In this syllogistic view t1 and t2 are two distinct points in time - singularities - and t1 cannot be t2. However, t1 does not exist as a point in time, but itself has duration. No matter how infinitely small t1 is made, it has a beginning and end. It is itself divisible into a t1 and t2. Consequently for any t1, it is logical from a dialectical perspective to have an input produced at the beginning of that period, also appearing as an output later during that period. t1 is merely an artificial construct to overcome our inability to comprehend the infinite. So t1 can logically, from a dialectical perspective, as easily represent a period of six months as a millisecond. If t1 begins on January 1, and t2 does not begin until July 1, who would deny, looking at the reality of capitalist production, that an output produced on January 1 is clearly capable of appearing as an input on January 2?

Carchedi and de Haan note that “The value of A as the input of B cannot be transformed at (t2) since at (t2) A as an input is not a commodity any more.” But Marx makes clear by contrast that capital is comprised of commodities. He makes clear that all commodities existing at the same time have the same social value: “Each individual commodity, in this connexion, is to be considered as an average sample of its class.”5

Marx uses current replacement cost because capital does have to reproduce itself, and its ability to do so is determined by what has to be paid now. Suppose Marx’s capitalist above saw the apparent increase in profit as a windfall. If they believed their consumption could increase, or their production expand faster, they would be disappointed. Replacing the cotton at its current price would eliminate the additional profit!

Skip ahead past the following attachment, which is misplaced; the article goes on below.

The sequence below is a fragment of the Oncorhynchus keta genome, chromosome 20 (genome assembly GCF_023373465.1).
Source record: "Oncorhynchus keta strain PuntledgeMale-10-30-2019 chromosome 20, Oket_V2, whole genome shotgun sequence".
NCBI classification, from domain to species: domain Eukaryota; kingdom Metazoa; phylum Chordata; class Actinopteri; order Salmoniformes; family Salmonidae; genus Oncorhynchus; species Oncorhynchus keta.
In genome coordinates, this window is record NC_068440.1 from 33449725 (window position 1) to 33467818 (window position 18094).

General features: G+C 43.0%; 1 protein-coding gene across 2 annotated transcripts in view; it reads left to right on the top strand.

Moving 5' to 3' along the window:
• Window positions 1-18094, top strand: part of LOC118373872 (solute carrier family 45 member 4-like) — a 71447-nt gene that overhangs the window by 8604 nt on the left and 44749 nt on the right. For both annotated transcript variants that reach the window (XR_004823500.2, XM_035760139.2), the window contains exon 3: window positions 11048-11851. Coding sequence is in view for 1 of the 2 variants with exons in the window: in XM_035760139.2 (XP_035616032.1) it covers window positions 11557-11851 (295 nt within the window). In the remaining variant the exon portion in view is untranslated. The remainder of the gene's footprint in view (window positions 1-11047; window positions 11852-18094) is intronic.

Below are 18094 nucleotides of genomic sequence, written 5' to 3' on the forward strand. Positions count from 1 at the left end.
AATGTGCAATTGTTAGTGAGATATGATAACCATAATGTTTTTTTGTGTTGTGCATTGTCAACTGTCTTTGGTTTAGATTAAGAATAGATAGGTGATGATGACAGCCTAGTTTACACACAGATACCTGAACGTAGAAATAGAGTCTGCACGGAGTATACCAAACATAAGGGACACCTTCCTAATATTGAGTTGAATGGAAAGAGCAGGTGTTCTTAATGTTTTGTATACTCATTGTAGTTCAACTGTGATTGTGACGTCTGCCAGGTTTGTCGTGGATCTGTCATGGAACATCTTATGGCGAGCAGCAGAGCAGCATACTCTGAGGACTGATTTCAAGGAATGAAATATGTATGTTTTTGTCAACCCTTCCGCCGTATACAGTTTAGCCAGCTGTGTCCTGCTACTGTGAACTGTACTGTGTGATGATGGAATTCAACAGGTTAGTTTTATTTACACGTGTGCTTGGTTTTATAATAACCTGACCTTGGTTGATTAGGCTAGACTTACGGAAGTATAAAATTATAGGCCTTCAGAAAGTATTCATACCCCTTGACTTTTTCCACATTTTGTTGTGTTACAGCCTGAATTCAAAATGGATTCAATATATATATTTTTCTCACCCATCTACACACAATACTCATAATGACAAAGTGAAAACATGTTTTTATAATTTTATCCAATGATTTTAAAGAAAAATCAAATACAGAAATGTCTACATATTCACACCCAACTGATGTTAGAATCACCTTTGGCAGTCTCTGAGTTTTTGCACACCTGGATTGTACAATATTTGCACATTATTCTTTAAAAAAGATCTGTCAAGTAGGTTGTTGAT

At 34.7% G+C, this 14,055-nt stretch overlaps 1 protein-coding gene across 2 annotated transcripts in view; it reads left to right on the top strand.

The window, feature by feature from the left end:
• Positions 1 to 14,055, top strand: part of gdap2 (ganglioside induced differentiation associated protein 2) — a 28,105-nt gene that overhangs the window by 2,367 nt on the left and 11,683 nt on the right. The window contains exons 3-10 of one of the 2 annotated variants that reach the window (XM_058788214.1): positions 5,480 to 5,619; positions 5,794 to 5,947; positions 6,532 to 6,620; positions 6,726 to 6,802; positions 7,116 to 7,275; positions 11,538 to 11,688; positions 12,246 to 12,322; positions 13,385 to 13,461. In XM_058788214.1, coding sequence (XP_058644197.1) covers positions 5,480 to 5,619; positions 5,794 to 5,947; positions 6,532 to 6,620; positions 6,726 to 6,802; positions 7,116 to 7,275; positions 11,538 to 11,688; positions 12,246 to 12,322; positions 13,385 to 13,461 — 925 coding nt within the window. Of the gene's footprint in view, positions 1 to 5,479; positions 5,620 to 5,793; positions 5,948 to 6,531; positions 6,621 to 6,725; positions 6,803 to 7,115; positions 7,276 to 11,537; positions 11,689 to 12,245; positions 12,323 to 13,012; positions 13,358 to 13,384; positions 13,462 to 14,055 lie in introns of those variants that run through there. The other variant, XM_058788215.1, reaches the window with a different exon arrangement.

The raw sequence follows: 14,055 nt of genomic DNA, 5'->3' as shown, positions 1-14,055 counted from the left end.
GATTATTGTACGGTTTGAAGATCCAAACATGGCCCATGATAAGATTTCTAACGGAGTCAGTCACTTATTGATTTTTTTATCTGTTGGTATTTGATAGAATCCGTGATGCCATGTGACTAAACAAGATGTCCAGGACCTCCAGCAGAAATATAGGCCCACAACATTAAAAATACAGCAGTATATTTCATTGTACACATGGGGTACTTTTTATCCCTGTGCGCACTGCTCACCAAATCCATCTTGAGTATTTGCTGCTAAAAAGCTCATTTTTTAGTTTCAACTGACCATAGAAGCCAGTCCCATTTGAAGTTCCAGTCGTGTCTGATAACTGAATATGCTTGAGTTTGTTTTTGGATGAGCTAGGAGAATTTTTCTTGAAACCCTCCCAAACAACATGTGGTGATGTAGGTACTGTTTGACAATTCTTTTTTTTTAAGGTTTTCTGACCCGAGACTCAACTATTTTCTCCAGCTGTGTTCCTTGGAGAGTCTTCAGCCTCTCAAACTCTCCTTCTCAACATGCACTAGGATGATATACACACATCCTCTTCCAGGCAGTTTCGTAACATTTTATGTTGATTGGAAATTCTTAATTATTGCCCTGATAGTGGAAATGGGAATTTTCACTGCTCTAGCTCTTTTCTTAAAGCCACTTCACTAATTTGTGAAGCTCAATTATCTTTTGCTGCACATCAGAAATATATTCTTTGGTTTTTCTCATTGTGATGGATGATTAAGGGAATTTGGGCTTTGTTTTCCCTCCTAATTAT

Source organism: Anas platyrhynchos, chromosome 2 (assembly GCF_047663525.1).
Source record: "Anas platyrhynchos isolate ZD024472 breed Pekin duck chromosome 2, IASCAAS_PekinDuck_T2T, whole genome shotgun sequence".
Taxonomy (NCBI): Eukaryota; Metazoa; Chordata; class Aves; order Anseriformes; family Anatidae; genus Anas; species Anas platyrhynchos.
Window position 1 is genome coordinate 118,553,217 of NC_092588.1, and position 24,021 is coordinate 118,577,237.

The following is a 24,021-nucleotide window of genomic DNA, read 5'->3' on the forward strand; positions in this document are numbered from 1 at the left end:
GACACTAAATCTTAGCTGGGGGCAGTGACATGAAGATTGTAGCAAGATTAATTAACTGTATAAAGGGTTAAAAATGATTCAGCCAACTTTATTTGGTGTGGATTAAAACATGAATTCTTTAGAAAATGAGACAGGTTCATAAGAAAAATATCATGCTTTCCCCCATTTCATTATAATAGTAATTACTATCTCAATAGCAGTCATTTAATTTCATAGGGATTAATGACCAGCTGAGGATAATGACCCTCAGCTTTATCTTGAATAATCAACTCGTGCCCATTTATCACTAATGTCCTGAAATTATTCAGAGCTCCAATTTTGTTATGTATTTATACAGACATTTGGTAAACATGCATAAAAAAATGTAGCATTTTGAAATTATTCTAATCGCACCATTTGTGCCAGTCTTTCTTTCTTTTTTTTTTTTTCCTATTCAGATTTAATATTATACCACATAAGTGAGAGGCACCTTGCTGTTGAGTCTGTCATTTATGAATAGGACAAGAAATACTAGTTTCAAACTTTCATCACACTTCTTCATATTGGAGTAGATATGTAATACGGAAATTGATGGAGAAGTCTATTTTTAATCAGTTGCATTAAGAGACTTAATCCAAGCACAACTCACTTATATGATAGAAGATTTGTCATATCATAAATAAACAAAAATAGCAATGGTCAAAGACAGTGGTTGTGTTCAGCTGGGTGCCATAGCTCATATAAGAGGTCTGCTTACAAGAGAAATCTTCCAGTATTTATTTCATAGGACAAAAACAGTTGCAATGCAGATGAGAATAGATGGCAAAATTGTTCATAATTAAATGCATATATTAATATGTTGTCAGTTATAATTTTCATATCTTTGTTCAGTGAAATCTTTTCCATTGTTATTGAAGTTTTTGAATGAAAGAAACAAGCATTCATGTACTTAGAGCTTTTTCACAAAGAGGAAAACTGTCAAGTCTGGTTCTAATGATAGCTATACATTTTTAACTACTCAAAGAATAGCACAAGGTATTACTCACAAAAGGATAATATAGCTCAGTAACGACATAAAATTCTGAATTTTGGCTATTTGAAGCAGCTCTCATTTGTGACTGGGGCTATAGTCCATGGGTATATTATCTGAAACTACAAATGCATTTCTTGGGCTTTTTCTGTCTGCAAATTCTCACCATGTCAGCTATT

Nick says: “In brief, Kliman’s thesis is that the root cause of the crisis that began in 2007-08 was insufficient profitability.” Nick links this to the law of the tendency of the rate of profit to fall, and supports the idea that this has caused capitalism to stagnate.

However, Michael Roberts provides a chart of US profitability.6 The chart shows the rate of profit (RoP) in the US for non-financial companies has risen! It reaches a low point of around 3% in the early 1980s and rises to approximately 7% last year. The argument that a falling RoP is causing stagnation seems contradicted by the data - the RoP has risen, and global output rose sharply.